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A monsoon house | Artwork by Ruchira Gupta

The beauty of a childhood home is that it contains objects, trinkets, and possessions of great importance in the past that dwindle, wither, and disappear with time. One of the images represented is Ruchira’s Class Eight sketch book from Delhi Public School, which starts to tell the story of the beginning of the paintings that make up this exhibition. As she comes across these bits of her past, she starts to paint, to give liberty to grief, rage, and despair. “I decide to paint,” she writes, “the grief and anger I feel — at the death of friends from Covid; of the murder and rape of an eight-year-old girl, Asifa; of the arrests and interrogations of my activist friends; of the hunger an death caused by the unnecessarily harsh lockdown among the women and girls that I work with in the red-light areas.”  

The labour of writing and the labour of gardening continue next to each other and are articulated in the series of paintings. Next to the writing alcoves of Ruchira and her father, we have the working life of Bahadur, the Nepali caretaker, who “always snaps his fingers near the Tulsi plant before he plucks its leaves;” he says it is to “prepare the plant for the slight pain he will inflict.”  Painting and writing long co-existed in this setting, as Kamble reminds us in his curatorial introduction to the exhibition, through the tradition of Phanishwar Nath Renu, who represented the people and landscapes of Forbesganj in the most unforgettable way. “Renu”, Kamble reminds us, “lived for long stretches in Ruchira’s family home and often invited the artist and her childhood friends to ride in his bullock cart sharing stories of the people enmeshed in the River Kosi — their traditions, their subjugation to feudalism, their poverty and their dignity.”

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The verandah | Artwork by Ruchira Gupta

Ruchira’s paintings, with the little accounts accompanying them, continue this tradition of representing life, labour, land, and community, in a seamless continuity with each other. As Shanti goes up the terrace to dry clothes, Ruchira goes up with her and watches the station and the trains, signs of modernity close but distant in the milieu, while her father and brother play carrom on the porch. Fruit sellers, street musicians, and the paan shop make a noisy carnival that draws minute and intricate dabs of colour from Ruchira’s brush, childishly eclectic and yet with a deep, subtle design behind them. Under the banyan tree, the hanuman idol offers faith and community, while the Dalit colony, not far away, offers a different range of colours — both physical and metaphorical. As the painter’s gaze flits between indoor spaces, the organic difference in these communities — between a man reading from a scroll to a community of listeners, and Ruchira’s family eating from beautiful stainless steel thalis, with her grandmother’s name engraved on them — shapes a narrative of scattered, plural aesthetics that offer an invisible, organic unity to this tiny community in Forbesganj, bringing together animals, birds, humans, houses, objects, colour and meandering lines of sheer visual poetry. Even for those of us who have never been to this home, this exhibition feels like a dream homecoming.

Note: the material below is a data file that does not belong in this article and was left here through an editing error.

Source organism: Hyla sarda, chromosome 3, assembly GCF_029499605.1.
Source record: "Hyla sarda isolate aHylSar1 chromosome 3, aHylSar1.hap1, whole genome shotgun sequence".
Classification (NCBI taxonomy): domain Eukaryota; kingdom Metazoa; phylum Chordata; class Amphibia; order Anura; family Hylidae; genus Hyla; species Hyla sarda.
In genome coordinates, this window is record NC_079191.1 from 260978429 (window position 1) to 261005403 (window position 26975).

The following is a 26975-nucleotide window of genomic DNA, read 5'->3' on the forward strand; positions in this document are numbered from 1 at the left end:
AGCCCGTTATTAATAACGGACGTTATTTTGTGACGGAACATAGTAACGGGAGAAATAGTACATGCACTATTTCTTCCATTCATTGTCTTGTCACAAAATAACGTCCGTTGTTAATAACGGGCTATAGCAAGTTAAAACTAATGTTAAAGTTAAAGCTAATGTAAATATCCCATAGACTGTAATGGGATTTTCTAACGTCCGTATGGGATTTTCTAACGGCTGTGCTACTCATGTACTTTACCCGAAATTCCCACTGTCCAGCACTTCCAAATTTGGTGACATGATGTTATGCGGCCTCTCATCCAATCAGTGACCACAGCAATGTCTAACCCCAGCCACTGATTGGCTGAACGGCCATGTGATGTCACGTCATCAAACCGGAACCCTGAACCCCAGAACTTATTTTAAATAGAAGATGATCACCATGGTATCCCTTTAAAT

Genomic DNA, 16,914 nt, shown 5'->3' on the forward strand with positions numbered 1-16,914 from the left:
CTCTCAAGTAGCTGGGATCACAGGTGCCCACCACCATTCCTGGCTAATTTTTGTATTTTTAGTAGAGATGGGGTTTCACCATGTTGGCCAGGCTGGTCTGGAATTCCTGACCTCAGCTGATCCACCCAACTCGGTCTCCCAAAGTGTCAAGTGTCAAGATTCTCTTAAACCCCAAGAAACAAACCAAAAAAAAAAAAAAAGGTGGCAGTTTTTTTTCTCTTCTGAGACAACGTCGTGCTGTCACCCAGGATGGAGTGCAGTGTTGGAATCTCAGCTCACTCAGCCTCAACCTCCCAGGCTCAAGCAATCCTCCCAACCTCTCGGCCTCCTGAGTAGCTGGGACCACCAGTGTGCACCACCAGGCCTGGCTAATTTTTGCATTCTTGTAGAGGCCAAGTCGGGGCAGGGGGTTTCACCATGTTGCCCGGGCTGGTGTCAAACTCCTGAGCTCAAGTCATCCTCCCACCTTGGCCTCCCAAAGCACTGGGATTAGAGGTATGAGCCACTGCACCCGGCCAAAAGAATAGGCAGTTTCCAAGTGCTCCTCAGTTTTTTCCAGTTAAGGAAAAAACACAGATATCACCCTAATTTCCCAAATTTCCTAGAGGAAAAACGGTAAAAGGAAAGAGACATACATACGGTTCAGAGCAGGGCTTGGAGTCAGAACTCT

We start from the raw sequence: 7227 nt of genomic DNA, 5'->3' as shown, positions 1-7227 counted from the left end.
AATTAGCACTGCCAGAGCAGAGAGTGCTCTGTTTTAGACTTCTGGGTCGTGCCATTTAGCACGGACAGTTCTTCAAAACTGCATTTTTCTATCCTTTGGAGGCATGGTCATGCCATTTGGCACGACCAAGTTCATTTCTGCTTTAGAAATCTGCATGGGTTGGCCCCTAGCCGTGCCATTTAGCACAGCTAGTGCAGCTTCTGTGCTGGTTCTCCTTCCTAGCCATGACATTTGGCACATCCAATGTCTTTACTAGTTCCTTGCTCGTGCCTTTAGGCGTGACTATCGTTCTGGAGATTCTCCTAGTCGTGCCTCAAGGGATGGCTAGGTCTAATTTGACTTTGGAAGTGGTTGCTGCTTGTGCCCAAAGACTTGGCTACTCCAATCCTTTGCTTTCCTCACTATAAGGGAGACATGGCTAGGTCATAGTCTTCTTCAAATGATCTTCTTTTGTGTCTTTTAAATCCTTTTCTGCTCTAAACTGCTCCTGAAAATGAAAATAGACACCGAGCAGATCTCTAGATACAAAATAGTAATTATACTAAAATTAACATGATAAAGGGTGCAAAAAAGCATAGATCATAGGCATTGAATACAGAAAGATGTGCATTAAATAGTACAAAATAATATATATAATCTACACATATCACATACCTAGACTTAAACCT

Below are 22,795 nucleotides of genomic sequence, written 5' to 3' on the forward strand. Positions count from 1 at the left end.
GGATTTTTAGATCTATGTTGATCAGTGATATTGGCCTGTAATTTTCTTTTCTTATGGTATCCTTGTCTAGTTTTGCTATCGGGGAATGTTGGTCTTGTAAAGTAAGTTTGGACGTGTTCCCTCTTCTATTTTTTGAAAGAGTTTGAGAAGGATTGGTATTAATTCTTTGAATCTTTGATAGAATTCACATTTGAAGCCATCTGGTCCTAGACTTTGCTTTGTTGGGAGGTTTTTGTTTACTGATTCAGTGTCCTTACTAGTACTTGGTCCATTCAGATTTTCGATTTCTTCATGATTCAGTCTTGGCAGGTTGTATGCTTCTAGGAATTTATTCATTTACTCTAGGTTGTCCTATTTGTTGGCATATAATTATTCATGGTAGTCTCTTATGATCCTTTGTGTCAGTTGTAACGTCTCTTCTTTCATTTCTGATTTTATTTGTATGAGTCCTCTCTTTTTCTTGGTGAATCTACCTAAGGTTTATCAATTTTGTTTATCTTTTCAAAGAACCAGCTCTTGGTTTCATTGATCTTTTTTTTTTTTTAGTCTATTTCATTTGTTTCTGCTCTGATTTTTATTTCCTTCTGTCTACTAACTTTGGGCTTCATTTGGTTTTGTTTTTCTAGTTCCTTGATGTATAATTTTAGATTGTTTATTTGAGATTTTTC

(Saikat Majumdar’s most recent novel is The Middle Finger. He tweets at @_saikatmajumdar. Views expressed in this article are personal and may not necessarily reflect the views of Outlook Magazine)